LONDON — Food, glorious food, is the future at Marks & Spencer under new chief executive officer Steve Rowe and less so wooly sweaters, blazers and dresses.
Britain’s iconic retailer — which at one time dominated the U.K. clothing market with its signature St. Michael brand — plans to downsize its struggling clothing business to ramp up expansion of its Simply Food format. M&S also will pull out of major international markets, including France, where M&S will shutter the Champs Elysées flagship that opened in 2011, and China, where it plans to shut 10 stores.
Rowe, who’s spent his career at the retailer, set out his austerity plan earlier this year, downsizing head office headcount and attempting to put a renewed focus on the core, middle-aged U.K. female customer. The latest plan comes after the retailer on Tuesday reported a 91 percent slide in first-half profits and broadly flat sales on Tuesday.
But investors gave the plan a thumbs down, with shares sinking 5.2 percent to 3.31 pounds, or $4.11, by the close of trading on Tuesday.
Rowe said he’s committed to creating a “simpler business,” by shrinking the space given over to clothing and home collections and continuing to grow in food.
“These are tough decisions, but vital to building a future M&S that is simpler, more relevant, multichannel and focused on delivering sustainable returns,” he said.
The road is not an easy one: First-half profits fell to 15.9 million pounds, or $21.8 million, due to lower clothing and home sales (they fell 5.3 percent in the half) and a “significant charge” relating to pension changes. Sales edged up 0.9 percent to 4.99 billion pounds, or $6.84 billion.
Rowe also outlined plans to pull M&S wholly owned stores out of 10 international markets. The profitable franchises, in markets such as Greece and India, will remain, while the focus going forward will be on the British stores.
“We remain fully committed to growing our international business, but we have to take action to create a more sustainable business model,” said Rowe during the results presentation.
M&S will close all 53 of its wholly owned international units, including 10 in China and seven in France, as well as all of its stores in Belgium, Estonia, Hungary, Lithuania, the Netherlands, Poland, Romania and Slovakia.
This is not the first time M&S has retreated from foreign markets. In 2001, the British retailer closed all its European stores, before returning to France in 2011 under Rowe’s predecessor Marc Bolland. This will be the second time M&S has closed its French flagship.
The latest round of closures will cost 150 million to 200 million pounds, or $186 million to $250 million, over the next 12 months, eliminating annual losses of 45 million pounds, or $56 million.
Separately, Adam Colton, managing director of Greater China at Marks & Spencer, said the mainland Chinese stores continue to make a loss.
“It is clear our business in Greater China is separated into two parts: a profitable business in Hong Kong and loss-making retail business in China. In Hong Kong, we have an established presence with 26 stores and our customers have embraced our quality, innovative clothing and food products,” he said.
At its British stores, M&S is implementing a five-year plan to improve productivity. It will also slash about 25 percent of space dedicated to clothing and home collections, and continue to roll out its stand-alone food stores.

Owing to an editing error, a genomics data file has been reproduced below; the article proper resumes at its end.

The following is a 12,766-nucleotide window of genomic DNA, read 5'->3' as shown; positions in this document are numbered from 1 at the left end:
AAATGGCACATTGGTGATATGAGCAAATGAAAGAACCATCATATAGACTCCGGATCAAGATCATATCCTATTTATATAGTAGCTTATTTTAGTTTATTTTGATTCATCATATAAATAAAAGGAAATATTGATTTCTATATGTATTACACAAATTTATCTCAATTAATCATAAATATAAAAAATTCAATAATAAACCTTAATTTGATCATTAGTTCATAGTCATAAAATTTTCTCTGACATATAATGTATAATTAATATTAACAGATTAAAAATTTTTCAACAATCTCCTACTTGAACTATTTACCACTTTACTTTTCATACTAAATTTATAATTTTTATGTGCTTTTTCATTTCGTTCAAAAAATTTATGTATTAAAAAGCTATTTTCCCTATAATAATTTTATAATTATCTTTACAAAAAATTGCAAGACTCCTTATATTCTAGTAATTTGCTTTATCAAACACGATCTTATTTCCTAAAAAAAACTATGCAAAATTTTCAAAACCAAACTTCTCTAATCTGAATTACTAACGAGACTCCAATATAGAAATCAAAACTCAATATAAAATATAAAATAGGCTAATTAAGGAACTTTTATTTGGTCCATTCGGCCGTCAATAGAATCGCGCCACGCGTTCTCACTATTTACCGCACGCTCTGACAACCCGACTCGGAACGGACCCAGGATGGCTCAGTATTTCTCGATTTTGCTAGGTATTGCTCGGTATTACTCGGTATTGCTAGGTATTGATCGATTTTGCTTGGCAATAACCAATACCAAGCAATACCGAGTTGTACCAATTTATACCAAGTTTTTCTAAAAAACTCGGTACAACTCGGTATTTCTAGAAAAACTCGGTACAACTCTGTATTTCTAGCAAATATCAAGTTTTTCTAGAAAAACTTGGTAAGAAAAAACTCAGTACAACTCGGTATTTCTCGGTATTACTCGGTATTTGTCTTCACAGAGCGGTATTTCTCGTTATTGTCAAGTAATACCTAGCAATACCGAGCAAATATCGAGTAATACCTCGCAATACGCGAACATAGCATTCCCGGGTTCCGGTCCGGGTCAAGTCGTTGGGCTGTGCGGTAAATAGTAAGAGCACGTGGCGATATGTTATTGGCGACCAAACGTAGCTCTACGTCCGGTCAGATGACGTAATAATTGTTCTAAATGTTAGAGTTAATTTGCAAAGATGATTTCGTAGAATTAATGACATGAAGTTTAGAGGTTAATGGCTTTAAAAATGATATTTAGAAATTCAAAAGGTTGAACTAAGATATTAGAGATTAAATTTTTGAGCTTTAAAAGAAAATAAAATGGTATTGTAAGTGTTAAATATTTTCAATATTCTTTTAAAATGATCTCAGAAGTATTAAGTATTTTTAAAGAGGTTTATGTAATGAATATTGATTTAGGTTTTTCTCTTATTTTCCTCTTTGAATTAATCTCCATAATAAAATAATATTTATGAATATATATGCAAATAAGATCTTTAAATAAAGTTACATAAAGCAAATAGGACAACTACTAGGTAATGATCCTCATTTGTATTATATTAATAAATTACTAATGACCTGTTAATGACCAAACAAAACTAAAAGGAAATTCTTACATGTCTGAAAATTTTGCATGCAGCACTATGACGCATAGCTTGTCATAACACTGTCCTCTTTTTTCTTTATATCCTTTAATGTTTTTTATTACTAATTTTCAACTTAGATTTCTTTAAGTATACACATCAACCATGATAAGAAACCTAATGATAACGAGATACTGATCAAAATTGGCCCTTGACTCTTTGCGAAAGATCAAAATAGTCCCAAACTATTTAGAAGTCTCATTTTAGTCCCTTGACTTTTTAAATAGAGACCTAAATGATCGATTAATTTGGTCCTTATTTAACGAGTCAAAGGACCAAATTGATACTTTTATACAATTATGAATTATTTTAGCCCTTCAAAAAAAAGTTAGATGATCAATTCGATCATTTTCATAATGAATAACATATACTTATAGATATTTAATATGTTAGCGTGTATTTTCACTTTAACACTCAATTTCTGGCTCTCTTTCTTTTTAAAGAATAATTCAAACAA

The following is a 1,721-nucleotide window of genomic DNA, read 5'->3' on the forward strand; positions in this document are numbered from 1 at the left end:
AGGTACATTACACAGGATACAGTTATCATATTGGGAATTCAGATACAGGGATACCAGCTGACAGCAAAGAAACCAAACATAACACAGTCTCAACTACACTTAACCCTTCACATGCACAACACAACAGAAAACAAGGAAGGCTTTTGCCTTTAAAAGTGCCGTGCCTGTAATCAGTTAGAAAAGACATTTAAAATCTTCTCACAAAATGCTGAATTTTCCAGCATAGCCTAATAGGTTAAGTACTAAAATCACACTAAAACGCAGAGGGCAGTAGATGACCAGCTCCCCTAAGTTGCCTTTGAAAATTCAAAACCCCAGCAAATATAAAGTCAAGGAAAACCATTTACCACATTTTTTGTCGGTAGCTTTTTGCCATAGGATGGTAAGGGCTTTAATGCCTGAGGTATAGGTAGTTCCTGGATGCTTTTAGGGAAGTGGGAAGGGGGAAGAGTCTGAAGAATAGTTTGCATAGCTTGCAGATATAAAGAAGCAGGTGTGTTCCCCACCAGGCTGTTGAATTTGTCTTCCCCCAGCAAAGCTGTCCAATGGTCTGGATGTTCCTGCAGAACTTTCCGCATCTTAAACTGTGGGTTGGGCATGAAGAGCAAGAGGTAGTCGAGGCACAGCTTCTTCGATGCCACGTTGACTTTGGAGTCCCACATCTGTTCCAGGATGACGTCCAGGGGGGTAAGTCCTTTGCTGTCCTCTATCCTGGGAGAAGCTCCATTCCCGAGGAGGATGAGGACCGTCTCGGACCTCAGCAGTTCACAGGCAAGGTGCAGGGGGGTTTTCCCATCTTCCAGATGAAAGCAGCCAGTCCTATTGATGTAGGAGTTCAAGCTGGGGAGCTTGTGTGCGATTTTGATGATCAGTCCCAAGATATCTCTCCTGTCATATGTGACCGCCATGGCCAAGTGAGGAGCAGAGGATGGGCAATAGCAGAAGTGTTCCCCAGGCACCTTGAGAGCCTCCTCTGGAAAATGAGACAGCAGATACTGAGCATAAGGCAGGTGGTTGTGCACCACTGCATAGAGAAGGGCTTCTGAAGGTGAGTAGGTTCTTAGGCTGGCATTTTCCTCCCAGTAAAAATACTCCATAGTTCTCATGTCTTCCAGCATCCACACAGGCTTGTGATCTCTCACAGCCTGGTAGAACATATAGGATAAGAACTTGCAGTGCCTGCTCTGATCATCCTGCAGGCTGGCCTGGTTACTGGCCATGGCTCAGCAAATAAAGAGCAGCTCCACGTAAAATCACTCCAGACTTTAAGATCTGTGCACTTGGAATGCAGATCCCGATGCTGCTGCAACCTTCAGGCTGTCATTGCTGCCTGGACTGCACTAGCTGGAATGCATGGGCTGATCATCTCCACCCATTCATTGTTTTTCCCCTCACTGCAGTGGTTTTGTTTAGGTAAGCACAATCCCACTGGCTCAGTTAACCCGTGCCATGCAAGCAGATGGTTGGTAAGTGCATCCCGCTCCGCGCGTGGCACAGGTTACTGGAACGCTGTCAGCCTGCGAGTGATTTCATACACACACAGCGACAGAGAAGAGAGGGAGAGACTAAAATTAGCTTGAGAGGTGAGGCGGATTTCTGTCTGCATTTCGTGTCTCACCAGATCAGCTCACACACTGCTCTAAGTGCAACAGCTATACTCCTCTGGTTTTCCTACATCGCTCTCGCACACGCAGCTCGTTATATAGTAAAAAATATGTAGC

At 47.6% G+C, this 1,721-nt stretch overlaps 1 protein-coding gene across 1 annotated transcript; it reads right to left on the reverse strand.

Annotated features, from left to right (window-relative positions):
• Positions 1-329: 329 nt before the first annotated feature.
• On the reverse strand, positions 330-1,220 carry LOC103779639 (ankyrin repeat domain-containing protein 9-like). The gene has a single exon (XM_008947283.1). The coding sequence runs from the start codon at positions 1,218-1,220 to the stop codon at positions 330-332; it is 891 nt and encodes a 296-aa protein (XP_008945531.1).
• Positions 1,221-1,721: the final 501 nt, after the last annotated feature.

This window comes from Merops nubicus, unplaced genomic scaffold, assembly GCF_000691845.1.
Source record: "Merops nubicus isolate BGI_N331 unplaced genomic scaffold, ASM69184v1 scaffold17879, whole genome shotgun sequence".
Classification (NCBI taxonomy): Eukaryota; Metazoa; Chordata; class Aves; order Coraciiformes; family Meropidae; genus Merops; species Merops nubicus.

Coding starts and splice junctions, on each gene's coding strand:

Although 60 full-line stores will shut, the company said the net number of M&S stores would increase as a result of the increased focus on Simply Food units.
Honor Strachan, lead analyst at Verdict Retail, said rejigging the space currently dedicated to the clothing and home collections will be costly — 50 million pounds, or $62 million, a year for the first three years — but will result in a more “modern and relevant” shopping environment.
Some 240 full-line department stores will remain, and Strachan said they will be a burden. “This is still a huge chunk of real estate to improve, with many stores requiring full overhauls. As online penetration continues to rise, M&S must consider further closures, with few modern-day non-food retailers requiring such extensive space,” she said.
She also said Rowe has still not answered a fundamental question: “Who is M&S targeting and where does it want to position itself in the U.K. clothing market? Though it has tried to remove shopper confusion by displaying clothing in product categories, and making steps towards improving availability and slimming down options, these actions seem like Band Aids for its core issue of not understanding which segment of the market to go after.”
She added that M&S should be willing to take a risk to hone its offer and target a smaller shopper group with “relevant, desirable and differentiated” clothing.
Rowe said the company is seeing “early signs” that its recovery plan for clothing and home is working, with prices remaining steady and volumes growing, despite the 5.3 percent drop.
“We now have 10 percent fewer clothing lines that we have bought with greater authority and we have introduced a more contemporary color palette for autumn. We also delivered on our commitment to improve the ‘fit’ of wardrobe essentials and saw strong performances in core areas such as bras and T-shirts,” he added.
In the all-important food division, sales increased by 4 percent, with like-for-like sales down 0.9 percent in what Rowe described as a competitive market.
During the half, the company opened a total of 21 food stores. He said the performance of new Simply Food stores was ahead of expectations with stores opened in the past year exceeding sales forecasts by 17 percent.